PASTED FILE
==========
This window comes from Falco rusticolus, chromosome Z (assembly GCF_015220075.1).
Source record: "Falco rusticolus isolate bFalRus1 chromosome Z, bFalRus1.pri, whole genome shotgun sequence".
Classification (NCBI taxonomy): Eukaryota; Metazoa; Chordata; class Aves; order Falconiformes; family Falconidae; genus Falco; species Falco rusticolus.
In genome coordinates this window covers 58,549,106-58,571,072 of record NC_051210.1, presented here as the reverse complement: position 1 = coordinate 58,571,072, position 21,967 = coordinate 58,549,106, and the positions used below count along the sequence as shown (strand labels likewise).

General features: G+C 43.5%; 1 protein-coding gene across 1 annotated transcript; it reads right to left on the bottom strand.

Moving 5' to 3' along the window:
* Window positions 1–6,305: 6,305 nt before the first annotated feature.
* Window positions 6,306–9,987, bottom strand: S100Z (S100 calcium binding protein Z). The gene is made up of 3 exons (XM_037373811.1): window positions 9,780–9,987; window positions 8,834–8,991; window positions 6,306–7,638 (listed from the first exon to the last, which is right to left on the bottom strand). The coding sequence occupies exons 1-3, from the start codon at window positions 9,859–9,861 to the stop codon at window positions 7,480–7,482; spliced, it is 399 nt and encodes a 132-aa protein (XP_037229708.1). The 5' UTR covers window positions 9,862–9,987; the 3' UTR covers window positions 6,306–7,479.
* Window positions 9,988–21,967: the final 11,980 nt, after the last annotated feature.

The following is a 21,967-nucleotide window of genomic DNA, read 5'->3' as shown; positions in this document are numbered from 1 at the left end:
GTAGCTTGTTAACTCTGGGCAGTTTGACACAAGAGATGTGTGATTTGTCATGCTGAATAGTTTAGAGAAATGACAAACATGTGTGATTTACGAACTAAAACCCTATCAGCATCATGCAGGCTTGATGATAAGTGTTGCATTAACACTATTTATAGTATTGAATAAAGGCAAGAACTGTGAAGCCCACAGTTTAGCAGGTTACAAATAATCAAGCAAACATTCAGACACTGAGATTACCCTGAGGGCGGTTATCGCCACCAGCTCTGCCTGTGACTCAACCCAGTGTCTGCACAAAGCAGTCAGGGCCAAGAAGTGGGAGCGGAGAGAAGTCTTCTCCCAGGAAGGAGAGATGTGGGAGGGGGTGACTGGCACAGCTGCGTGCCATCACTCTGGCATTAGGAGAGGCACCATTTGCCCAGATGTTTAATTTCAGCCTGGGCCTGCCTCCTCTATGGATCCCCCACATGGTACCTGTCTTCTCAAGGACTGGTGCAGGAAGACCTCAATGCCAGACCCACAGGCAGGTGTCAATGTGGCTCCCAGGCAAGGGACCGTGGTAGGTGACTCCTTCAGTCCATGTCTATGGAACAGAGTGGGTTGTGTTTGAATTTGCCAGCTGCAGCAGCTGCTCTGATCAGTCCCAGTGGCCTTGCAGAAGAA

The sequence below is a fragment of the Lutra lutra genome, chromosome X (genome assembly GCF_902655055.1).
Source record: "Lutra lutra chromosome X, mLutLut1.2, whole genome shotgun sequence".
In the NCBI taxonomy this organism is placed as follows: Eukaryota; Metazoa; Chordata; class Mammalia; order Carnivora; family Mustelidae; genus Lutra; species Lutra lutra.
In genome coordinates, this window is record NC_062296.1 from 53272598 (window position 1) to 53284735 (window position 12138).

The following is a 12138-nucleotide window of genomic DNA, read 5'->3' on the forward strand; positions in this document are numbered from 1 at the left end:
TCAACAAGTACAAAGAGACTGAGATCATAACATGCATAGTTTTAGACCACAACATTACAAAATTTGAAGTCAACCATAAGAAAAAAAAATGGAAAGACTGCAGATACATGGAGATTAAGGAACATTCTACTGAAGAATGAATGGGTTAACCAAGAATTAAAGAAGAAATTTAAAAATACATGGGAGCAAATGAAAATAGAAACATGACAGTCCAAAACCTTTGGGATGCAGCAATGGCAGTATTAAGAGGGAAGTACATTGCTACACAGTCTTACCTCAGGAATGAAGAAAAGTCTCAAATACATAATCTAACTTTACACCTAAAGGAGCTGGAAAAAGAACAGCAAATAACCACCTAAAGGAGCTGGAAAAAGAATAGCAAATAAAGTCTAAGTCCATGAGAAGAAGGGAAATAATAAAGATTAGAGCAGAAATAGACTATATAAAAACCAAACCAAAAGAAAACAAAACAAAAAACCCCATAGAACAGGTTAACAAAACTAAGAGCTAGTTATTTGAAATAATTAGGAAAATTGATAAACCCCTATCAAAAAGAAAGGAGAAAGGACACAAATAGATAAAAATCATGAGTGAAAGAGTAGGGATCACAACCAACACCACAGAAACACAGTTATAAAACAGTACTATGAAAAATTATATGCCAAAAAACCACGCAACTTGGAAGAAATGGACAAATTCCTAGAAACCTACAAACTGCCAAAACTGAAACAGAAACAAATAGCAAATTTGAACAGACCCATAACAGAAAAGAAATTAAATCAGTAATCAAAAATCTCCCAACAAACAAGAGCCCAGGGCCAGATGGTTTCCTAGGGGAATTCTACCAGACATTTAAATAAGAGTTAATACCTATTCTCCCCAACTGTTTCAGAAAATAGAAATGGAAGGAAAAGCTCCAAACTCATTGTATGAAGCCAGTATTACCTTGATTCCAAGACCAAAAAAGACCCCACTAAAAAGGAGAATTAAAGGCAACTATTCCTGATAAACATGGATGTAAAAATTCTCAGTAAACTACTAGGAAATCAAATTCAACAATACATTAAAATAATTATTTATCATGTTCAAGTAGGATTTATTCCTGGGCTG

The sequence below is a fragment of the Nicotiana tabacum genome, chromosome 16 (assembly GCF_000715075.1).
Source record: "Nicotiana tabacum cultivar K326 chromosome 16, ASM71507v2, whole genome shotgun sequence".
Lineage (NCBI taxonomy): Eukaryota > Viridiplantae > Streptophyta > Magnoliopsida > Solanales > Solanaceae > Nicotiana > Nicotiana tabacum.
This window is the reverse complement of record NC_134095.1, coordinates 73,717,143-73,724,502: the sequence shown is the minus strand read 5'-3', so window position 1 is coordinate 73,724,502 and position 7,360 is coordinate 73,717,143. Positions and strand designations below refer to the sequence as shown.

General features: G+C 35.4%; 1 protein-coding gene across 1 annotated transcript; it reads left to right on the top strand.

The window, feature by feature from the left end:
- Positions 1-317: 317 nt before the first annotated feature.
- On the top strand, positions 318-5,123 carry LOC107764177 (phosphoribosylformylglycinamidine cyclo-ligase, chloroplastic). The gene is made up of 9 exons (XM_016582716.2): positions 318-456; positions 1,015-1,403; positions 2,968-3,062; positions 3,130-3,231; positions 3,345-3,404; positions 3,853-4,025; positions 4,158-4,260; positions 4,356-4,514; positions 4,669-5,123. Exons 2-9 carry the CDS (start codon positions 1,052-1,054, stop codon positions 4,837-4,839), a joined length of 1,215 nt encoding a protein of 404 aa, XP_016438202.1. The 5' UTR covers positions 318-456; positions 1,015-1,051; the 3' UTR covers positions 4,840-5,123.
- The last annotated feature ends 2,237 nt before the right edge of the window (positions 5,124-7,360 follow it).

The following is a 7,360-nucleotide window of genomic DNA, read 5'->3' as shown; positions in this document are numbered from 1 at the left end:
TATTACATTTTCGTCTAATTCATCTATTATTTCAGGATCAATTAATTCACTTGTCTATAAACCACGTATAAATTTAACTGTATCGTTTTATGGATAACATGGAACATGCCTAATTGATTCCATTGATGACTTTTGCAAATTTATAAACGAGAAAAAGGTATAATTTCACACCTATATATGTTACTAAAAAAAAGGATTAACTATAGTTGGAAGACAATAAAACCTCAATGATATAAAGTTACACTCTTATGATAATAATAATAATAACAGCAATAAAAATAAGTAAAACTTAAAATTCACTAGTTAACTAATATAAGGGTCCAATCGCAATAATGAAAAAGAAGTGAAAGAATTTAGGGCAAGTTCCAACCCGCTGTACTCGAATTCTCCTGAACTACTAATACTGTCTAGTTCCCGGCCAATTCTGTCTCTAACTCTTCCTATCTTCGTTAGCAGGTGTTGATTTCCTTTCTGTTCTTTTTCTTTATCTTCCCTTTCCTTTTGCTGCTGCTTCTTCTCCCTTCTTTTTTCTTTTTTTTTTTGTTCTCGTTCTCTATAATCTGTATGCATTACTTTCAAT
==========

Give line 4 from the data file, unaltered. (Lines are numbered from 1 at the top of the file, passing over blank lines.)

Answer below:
In genome coordinates this window covers 58,549,106-58,571,072 of record NC_051210.1, presented here as the reverse complement: position 1 = coordinate 58,571,072, position 21,967 = coordinate 58,549,106, and the positions used below count along the sequence as shown (strand labels likewise).